Installing pytest and Writing Your First Test

Python 3: Automating Your Job Tasks Superhero Level: Automate Unit Testing with Python 3
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Hi, and welcome to this section on test automation. During this section of the course, you're going to learn about and use the PI test module, one of the most popular Python libraries dedicated to unit and functional testing and test automation. So without further ado, let's get to work. Now, first of all, you should install pi test on your own system by simply going to the windows command line or the terminal if you are on a Mac iOS. And in my case for Windows, I will type in beep install by test, wait for the download and installation process to finish and then you're good to go. You can pause the video right now and installed pi test on your own system.

I'm not going to do that once again since I've already installed it. Now assuming you pause the video and you now have pi test installed, let's check the version of pi test by running pi test. dash dash version and enter. I currently have pi test version four dot four dot zero on my computer, this being the latest stable version at the date of this recording. However, in your case, this version might differ depending on when you are watching this video. Also, whenever you need to check all the available features and command options of pi test, you can simply run by test, dash dash help in the command line to get more information about the capabilities of this module.

Finally, pi test has a comprehensive documentation, and I definitely recommend checking it out whenever you need to understand more about this library and its features. The documentation is available at Doc's dot pi slash n slash latest slash contents dot html. bookmark this link and now let's move on to writing your first test. So I have created a folder on my D drive called for Inside this folder, let's create a new Python script called first dot p y, I have already created this script. And I'm going to have this file open in Notepad plus plus, by the way, you can find this file attached to the notebook following this video. The first thing to write is the code to be tested.

And let's choose a simple function that takes three parameters and adds them together. So let me define the function def, my underscore func, of let's say x, y and z, and we have return x plus y plus z. Okay, so this is the function that we are going to test. Next let's also write the test itself as a new function. Let me write this first and then we will discuss it. So let's say def test, underscore result one, open and close parenthesis colon, and then assert myfunc of let's say one Two and three equals equals five.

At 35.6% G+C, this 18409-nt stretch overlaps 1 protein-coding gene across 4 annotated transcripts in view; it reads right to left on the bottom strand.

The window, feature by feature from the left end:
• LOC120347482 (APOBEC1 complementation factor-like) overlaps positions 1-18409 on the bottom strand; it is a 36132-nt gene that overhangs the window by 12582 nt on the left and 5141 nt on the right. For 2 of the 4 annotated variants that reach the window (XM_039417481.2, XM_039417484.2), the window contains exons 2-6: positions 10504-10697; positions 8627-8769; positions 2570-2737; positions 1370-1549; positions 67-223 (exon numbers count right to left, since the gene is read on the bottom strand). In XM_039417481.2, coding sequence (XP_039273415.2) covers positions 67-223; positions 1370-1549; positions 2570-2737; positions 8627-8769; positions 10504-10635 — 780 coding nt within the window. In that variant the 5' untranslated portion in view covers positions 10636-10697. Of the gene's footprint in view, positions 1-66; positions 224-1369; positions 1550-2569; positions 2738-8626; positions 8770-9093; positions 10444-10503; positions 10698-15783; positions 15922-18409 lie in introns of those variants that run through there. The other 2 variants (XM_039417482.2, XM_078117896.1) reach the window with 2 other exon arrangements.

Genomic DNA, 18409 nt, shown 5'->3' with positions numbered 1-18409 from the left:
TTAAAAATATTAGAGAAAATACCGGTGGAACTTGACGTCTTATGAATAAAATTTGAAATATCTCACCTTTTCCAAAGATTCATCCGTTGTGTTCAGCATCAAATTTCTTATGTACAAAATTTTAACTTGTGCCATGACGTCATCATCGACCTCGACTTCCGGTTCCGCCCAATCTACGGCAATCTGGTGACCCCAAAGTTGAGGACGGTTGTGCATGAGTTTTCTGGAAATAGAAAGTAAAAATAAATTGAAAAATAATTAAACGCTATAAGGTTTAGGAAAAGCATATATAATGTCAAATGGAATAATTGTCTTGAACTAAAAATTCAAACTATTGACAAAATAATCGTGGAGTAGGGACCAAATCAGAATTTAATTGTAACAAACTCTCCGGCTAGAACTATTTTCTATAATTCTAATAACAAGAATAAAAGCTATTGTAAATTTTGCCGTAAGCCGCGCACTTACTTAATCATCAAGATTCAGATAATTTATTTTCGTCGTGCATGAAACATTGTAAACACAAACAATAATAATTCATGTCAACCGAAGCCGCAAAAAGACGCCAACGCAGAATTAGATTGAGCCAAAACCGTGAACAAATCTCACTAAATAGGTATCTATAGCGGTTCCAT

Okay, first of all, please notice the name of this function test underscore result one, by test has a set of rules for discovering tests inside the folder. When starting the test suite, you can find these rules right here. I'm going to attach this link to the video. So these are the rules conventions for Python test discovery. Let me summarize this information. So when running the PI test command in the windows command line, don't worry, we will do that very soon.

By test looks in the current directory, and in the sub directories of the current directory, that is if the user hasn't configured certain default directories to look into. Let's assume that pi test looks in the current directory and all of its sub directories. So in the command line if we position ourselves in the folder I just created, so the and now CD First, and then pi test will search for any test inside this folder and all of its subfolders, if any. But how does pi test identify the tests in this location? Well, it looks for any Python scripts whose names start with test underscore, or end with underscore test. Next inside each of these Python files matching this criteria by test searches for function names starting with test underscore outside of a class, and function names starting with test underscore inside of classes, only classes whose names start with test with a capital T. You'll see an example of a class in the next lecture.

For now let's get back to our code in Notepad plus plus, inside the test function. We are using the assert statement right here to evaluate if the result of passing these three arguments to the myfunc function is indeed five. Please notice the double equal sign Right here that is used to evaluate the equality of two expressions. Of course, by quickly looking at the function above, we realized that adding one, two and three would return a final result of six and not five. So this means that our test should fail. Make sure your file is saved, so Ctrl S, and now let's head over to the command line to run our test.

So at this point, I am positioned in the folder called first. And now let me type in PI test, enter. Okay, it seems that at this point pi test hasn't been able to identify any tests in this location in the folder called first. Why? Well, let's return to the test discovery rules in the current directory by test hasn't found any Python files whose names start with test underscore or end with underscore test. That's why it thinks that there are no tests to run inside this folder.